by Kristin Thiel
Although there is something troubling about giving audience to a pompous male as he recounts his past sexual exploits—which a reader must do for Deep Purple's narrator, classical music critic Agustín Cabán—author Mayra Montero's point is a melancholy one to which we can all relate: Every phase in life comes to an end, as does life itself.
Cabán, retiring after years on staff at a Puerto Rican newspaper, has reached such a threshold. As he ponders writing his memoirs, we learn that he didn't attend concerts simply for the music, but for the sex as well, and that the two were inextricably linked in his mind. Among his conquests are Virginia Tuten the violinist, who pretends to faint in her bathtub to make Cabán think she is overwhelmed by the bullying of her brother and her lesbian manager; Manuela Suggia the violinist, whose mother would make her freeze in the cold German winters until she played what her mother demanded, and whose learned cruelty surfaces during her intimacies with men; and Clint Verret the pianist, who is both angrily embarrassed and passionately aroused by his sexual feelings toward Cabán.
Cabán pursues these musicians for several reasons. He is moved by their passion for their work: noting the bruise a violin leaves on a violinist's neck, he says "Seeing it up close, on skin that for a moment was neither yellow nor white, neither a man's nor a woman's, I longed to smell and kiss the mark of the violin, the damage it had done." He is excited at the thought of having played a role in their passion: "I had often relished the sensation of watching the performance of a soloist whose body, hands, and mouth had been at the mercy of my hands, my unscrupulous lips." And he cannot understand how he could criticize music without becoming intimate with the musicians:
I know how to gauge musicians from the first moment I see them. With a woman, I look at how she raises her shoulders, or the manner in which she purses her mouth. With a man, I always notice his crotch, and in particular how he moves his thumbs...Besides listening to their music, I smelled them, I heard them speak, I listened to the rumble of their intestines. It may sound prosaic, but one's musical soul lies in their guts: I could confirm this on the spot by placing my ear there and listening carefully.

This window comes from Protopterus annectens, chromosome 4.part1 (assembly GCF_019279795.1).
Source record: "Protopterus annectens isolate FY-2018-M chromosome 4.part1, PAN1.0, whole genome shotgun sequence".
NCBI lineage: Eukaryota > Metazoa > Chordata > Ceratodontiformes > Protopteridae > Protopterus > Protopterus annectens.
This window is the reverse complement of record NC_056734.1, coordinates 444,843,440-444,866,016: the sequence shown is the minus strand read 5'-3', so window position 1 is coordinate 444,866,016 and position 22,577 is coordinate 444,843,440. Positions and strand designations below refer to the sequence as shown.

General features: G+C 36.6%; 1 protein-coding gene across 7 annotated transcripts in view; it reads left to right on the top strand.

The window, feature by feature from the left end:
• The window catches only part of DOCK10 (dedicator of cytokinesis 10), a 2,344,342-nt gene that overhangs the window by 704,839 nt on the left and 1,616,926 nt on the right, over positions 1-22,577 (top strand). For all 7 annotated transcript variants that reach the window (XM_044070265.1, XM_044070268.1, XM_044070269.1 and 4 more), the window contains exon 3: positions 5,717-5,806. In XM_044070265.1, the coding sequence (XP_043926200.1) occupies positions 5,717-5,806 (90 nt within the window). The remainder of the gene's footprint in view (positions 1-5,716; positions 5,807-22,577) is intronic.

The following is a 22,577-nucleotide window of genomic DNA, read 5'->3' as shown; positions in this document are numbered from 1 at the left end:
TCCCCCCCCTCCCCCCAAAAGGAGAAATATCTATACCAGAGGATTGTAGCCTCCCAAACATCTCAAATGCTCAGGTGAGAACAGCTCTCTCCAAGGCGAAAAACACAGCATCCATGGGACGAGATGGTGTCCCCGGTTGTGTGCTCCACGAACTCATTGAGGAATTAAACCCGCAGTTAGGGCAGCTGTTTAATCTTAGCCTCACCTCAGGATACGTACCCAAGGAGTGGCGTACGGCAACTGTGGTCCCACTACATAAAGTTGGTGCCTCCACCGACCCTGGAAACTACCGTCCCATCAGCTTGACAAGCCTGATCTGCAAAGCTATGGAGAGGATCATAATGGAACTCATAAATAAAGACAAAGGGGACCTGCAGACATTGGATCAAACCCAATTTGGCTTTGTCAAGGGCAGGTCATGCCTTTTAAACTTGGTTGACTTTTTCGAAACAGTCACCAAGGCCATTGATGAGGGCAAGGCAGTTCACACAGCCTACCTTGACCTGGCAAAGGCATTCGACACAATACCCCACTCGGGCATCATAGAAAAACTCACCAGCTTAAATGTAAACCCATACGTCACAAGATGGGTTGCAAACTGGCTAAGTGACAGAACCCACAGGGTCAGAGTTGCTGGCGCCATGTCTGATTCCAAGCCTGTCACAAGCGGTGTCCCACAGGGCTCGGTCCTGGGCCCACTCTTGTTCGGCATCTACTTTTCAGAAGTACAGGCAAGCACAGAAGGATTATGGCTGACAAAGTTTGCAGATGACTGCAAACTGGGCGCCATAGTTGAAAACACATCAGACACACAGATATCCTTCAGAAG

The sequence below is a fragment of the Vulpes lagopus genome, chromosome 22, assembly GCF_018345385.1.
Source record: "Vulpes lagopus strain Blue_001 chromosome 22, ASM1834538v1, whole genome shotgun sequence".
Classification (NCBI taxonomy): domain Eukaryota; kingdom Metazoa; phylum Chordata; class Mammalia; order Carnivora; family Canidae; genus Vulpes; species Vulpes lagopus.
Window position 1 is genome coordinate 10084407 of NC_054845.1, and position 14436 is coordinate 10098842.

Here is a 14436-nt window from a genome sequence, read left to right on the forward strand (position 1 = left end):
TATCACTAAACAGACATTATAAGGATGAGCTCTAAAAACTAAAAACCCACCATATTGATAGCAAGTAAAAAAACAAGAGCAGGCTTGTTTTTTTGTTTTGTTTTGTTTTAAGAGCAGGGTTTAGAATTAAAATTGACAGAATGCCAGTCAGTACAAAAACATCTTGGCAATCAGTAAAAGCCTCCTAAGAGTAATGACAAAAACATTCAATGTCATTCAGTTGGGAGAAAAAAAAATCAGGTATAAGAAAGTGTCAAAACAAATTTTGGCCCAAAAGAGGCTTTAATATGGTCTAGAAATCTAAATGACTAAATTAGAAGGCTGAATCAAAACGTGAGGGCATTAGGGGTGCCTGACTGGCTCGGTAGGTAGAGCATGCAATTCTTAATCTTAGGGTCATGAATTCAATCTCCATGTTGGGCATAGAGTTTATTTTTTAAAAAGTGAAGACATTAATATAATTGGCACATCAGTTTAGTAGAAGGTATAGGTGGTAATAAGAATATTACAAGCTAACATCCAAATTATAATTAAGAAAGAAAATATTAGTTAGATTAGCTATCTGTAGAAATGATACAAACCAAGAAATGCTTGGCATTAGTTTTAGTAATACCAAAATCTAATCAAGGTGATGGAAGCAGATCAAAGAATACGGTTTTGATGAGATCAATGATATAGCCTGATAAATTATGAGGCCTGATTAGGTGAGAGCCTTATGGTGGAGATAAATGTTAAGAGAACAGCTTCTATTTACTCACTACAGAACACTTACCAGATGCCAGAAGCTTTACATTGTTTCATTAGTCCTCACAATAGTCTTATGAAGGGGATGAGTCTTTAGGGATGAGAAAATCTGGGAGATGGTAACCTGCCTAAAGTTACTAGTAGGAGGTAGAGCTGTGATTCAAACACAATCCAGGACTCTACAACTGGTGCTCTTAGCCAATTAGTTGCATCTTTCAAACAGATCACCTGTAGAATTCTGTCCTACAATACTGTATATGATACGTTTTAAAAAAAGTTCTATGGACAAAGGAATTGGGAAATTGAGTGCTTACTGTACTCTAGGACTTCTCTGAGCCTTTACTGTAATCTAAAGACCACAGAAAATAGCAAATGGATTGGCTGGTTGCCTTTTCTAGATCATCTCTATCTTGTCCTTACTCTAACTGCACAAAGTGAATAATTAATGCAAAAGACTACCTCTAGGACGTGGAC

Amid the rampant sex in Deep Purple, there are occasionally quiet lines that let you catch your breath, as when Cabán pauses his coital frenzy to realize his feelings for a male pianist ("I went out to the street and inhaled as if I were coming out of the water. As if the hand of God had pulled me up to the surface"), or when he takes pleasure in the small joys of being married ("Toward daybreak my wife would begin to snore; the only snoring that has always filled me with tenderness has been hers"). Ultimately, the book is about an old man bidding a fond farewell to his life: aware of the ghosts bumping around the newspaper office, he realizes he must take charge of his stories before it is too late. As Cabán puts it, "It isn't worth pretending: one dies twice. Or rather, our first death has to be organized in our own way, with our memories and our odds and ends, setting aside a single moment that's the key to everything. And when we have that, the other death can't touch us."
Rain Taxi Online Edition, Winter 2003/2004 | © Rain Taxi, Inc. 2003/2004